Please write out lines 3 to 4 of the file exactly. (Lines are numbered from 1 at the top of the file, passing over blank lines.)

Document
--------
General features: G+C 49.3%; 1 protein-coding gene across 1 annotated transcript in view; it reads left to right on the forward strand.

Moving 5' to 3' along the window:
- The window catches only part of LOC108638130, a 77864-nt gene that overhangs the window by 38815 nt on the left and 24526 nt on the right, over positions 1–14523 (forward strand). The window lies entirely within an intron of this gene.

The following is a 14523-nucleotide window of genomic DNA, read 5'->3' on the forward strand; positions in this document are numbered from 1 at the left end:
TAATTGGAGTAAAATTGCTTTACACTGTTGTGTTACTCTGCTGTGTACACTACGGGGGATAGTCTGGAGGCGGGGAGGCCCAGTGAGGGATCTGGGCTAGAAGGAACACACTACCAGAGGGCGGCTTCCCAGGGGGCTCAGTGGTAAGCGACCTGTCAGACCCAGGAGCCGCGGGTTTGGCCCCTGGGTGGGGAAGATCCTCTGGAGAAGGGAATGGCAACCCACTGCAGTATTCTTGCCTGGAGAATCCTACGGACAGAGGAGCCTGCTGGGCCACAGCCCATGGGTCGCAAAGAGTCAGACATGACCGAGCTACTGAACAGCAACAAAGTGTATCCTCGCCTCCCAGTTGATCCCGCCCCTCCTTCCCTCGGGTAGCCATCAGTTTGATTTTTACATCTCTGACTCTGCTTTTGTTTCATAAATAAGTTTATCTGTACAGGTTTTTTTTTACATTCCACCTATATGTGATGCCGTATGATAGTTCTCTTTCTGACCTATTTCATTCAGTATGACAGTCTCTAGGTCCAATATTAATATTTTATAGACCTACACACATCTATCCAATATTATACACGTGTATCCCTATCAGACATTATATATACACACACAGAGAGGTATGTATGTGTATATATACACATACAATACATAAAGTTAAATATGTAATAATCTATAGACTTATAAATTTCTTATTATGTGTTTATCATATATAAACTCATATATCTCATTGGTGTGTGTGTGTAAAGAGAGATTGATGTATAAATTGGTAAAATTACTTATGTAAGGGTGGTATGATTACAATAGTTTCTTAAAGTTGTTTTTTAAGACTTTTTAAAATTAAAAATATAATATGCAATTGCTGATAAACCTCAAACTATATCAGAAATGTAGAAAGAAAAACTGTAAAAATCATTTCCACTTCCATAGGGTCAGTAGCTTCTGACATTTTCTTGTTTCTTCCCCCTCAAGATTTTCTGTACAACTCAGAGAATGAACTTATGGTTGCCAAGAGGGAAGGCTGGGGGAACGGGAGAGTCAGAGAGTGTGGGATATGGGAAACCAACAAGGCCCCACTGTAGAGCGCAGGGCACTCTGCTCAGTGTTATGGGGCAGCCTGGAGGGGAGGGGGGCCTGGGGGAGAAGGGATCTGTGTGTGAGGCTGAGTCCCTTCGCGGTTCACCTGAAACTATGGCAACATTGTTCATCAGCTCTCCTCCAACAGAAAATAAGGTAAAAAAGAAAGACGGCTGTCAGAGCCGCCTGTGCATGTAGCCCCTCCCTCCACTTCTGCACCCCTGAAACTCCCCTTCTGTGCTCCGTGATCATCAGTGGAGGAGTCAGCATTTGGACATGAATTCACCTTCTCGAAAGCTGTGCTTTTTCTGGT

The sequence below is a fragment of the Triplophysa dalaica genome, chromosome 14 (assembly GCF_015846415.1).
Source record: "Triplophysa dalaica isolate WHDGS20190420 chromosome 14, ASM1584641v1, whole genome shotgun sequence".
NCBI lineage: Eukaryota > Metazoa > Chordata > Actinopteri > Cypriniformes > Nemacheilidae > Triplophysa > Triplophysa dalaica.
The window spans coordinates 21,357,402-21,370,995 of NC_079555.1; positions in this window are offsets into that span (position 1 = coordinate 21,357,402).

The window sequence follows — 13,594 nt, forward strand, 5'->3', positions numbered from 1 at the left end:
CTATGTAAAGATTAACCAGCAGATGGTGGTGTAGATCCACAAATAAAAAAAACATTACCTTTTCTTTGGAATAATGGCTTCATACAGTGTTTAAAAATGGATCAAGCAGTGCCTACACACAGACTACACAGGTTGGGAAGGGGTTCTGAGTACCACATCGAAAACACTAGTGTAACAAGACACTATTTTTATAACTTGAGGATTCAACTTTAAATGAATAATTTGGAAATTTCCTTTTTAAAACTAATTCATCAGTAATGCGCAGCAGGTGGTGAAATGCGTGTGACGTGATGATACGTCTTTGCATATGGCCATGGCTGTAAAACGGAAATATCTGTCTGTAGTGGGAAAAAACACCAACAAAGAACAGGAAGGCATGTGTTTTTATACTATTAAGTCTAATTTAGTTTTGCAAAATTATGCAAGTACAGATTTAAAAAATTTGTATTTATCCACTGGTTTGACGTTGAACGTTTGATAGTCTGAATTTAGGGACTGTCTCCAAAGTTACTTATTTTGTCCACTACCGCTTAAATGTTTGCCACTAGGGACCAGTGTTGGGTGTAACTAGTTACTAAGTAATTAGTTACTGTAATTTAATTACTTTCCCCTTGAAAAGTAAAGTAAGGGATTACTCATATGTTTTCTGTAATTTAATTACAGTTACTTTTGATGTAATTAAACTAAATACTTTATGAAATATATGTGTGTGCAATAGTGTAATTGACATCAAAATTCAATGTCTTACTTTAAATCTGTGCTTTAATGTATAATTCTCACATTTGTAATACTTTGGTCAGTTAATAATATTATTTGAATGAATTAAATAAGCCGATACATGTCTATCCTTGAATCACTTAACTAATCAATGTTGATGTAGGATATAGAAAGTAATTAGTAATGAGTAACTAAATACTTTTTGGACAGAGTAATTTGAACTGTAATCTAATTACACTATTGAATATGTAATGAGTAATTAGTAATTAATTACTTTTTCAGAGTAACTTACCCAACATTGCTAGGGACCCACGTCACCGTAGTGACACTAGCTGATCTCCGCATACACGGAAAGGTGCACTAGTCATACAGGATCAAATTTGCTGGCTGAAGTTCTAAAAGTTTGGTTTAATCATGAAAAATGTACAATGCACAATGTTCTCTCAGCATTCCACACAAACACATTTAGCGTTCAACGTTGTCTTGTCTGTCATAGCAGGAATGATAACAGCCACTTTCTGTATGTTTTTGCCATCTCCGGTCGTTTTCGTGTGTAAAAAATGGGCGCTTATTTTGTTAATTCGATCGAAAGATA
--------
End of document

- The window catches only part of LOC108638130, a 77864-nt gene that overhangs the window by 38815 nt on the left and 24526 nt on the right, over positions 1–14523 (forward strand). The window lies entirely within an intron of this gene.

The following is a 14523-nucleotide window of genomic DNA, read 5'->3' on the forward strand; positions in this document are numbered from 1 at the left end: